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It’s not often that a trip to the cinema changes your career path, but that is exactly what happened to James Walsh.
“I was watching a documentary called Chasing Ice. It’s about a photographer who was capturing the disappearance of glaciers. He created timelapses, showing the rapid recession of glaciers in Greenland, Iceland and Alaska. It was the first thing I’d ever seen that had made me understand the scale of climate change.
“At that point, I realised that climate change would be one of the most significant challenges to face our generation. I wanted to find a career path where I could contribute to solutions.”
James looked into ways that he could upskill for a career in climate change mitigation. Studying Crawford’s Master of Climate Change came as an obvious route to take.
When he started the degree, James wanted to understand how climate change is happening, and why. What kept him going was the time that he had face-to-face with his classmates, whose life stories inspired him.
“Many of my classmates had come from regions of the world where climate change is having a dramatic impact on people’s daily lives. They had worked in roles where they were tackling some of the critical climate change issues like rising sea levels in the Pacific, water insecurity and biodiversity loss. In class, they provided real-world insights into the challenges of solving these problems on the ground.”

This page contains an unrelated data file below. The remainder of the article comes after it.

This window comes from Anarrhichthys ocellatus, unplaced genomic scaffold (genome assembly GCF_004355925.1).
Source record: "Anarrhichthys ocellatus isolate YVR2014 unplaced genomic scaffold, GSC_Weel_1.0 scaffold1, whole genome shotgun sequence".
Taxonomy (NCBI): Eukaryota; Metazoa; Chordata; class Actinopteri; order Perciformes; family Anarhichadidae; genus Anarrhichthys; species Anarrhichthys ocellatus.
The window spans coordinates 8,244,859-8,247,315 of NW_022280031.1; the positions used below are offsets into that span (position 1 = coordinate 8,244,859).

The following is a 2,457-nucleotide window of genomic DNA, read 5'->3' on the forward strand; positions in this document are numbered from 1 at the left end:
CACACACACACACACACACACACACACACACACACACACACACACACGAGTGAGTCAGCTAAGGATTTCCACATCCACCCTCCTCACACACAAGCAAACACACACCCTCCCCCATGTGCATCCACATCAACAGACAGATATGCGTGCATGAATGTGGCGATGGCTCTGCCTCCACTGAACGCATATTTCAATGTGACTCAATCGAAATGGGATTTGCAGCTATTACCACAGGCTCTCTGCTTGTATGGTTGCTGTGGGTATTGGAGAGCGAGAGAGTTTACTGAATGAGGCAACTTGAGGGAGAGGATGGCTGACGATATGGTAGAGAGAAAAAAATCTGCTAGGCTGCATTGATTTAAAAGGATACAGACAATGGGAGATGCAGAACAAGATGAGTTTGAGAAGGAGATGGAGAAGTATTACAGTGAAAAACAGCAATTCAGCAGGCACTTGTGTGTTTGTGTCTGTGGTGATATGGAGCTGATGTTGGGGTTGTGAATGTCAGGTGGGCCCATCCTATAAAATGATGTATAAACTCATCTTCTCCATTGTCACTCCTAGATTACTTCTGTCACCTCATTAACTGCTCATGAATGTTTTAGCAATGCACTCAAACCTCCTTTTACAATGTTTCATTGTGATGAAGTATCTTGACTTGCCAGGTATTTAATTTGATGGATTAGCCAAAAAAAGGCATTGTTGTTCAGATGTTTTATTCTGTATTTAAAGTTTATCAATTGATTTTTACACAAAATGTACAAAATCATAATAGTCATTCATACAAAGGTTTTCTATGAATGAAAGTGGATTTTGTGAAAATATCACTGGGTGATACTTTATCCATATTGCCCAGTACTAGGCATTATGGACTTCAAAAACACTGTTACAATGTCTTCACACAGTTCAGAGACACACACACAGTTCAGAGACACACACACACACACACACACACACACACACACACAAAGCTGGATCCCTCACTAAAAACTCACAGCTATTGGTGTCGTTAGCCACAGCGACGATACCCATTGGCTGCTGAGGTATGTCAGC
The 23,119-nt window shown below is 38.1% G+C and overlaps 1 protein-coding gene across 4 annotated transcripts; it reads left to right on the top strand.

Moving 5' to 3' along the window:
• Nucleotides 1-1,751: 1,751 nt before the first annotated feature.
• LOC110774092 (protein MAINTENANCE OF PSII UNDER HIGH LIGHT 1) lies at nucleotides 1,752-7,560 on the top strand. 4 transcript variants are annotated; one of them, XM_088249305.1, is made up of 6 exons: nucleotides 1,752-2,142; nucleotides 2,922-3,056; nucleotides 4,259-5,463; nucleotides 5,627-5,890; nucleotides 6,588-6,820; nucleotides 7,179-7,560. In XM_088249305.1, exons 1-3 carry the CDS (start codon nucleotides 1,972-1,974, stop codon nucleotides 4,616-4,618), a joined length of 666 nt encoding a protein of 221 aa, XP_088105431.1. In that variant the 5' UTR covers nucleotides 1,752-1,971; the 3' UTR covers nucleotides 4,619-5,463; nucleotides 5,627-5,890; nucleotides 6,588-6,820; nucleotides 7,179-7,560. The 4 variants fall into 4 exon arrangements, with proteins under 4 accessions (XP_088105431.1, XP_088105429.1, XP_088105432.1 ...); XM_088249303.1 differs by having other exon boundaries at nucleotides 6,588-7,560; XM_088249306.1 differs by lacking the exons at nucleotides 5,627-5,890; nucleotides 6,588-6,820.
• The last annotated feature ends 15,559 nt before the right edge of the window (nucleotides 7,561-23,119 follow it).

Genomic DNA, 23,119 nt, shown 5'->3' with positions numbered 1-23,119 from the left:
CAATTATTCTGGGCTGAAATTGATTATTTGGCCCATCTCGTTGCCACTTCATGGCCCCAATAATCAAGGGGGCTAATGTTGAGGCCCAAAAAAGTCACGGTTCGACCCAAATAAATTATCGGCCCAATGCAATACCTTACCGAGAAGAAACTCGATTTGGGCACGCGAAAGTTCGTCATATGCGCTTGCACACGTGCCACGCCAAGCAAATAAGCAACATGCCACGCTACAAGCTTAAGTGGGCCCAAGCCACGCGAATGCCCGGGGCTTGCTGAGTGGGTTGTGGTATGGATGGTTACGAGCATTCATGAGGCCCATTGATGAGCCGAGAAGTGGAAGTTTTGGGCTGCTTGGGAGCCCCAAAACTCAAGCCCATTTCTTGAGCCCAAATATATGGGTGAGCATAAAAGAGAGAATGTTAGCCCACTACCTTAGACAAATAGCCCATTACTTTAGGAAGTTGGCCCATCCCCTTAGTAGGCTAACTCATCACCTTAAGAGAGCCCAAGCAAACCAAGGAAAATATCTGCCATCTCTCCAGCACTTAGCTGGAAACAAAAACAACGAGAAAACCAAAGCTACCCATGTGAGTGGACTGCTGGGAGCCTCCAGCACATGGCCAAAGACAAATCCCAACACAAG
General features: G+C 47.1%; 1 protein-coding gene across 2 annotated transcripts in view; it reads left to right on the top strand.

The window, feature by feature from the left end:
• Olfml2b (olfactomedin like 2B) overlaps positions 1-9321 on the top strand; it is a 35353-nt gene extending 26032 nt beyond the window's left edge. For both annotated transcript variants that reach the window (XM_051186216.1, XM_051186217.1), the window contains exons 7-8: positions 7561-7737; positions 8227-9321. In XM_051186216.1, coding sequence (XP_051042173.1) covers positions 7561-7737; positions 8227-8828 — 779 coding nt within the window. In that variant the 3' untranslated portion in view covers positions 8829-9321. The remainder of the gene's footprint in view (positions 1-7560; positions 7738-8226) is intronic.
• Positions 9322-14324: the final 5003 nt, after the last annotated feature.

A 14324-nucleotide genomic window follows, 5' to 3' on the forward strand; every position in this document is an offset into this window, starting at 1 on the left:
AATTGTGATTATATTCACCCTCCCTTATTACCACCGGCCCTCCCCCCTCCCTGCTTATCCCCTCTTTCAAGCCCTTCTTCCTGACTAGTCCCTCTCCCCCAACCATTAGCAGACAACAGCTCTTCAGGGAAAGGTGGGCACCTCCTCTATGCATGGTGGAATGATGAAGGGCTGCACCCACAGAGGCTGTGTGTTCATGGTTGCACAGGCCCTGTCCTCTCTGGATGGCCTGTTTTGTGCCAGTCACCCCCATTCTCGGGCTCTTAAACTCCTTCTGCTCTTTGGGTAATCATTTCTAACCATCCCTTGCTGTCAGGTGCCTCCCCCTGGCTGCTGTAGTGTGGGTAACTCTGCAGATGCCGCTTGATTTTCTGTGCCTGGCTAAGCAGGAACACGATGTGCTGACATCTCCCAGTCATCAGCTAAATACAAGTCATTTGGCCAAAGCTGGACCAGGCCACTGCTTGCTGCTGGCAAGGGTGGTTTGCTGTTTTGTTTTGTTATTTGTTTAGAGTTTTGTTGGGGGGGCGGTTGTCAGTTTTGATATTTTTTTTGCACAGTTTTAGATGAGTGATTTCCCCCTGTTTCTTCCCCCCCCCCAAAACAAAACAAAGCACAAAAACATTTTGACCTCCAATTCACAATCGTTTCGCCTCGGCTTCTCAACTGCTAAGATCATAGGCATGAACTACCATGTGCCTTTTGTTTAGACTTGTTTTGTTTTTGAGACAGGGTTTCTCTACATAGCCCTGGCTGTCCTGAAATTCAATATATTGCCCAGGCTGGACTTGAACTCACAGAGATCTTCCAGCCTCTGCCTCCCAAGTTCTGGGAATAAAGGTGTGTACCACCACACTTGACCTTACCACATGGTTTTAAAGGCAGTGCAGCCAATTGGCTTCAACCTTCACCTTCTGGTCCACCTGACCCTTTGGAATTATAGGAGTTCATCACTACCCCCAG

Combining full-time work with part-time studies was a challenge, but James felt supported enough by his workplace to see it through.
As his communications career and his studies progressed simultaneously, he also realised how important it is to clearly communicate climate change research to the public and policymakers.
“I place incredible value in climate change communications. Through my work at ANU I’ve seen how important it is to connect people with the unique and important research that happens here.”
For James, studying and working at ANU opened his eyes not only to climate change challenges, but also the opportunities for effective solutions.
“There’s a lot that needs to change, but it’s quite exciting to see that we are developing solutions to the biggest climate change problems right here at ANU.”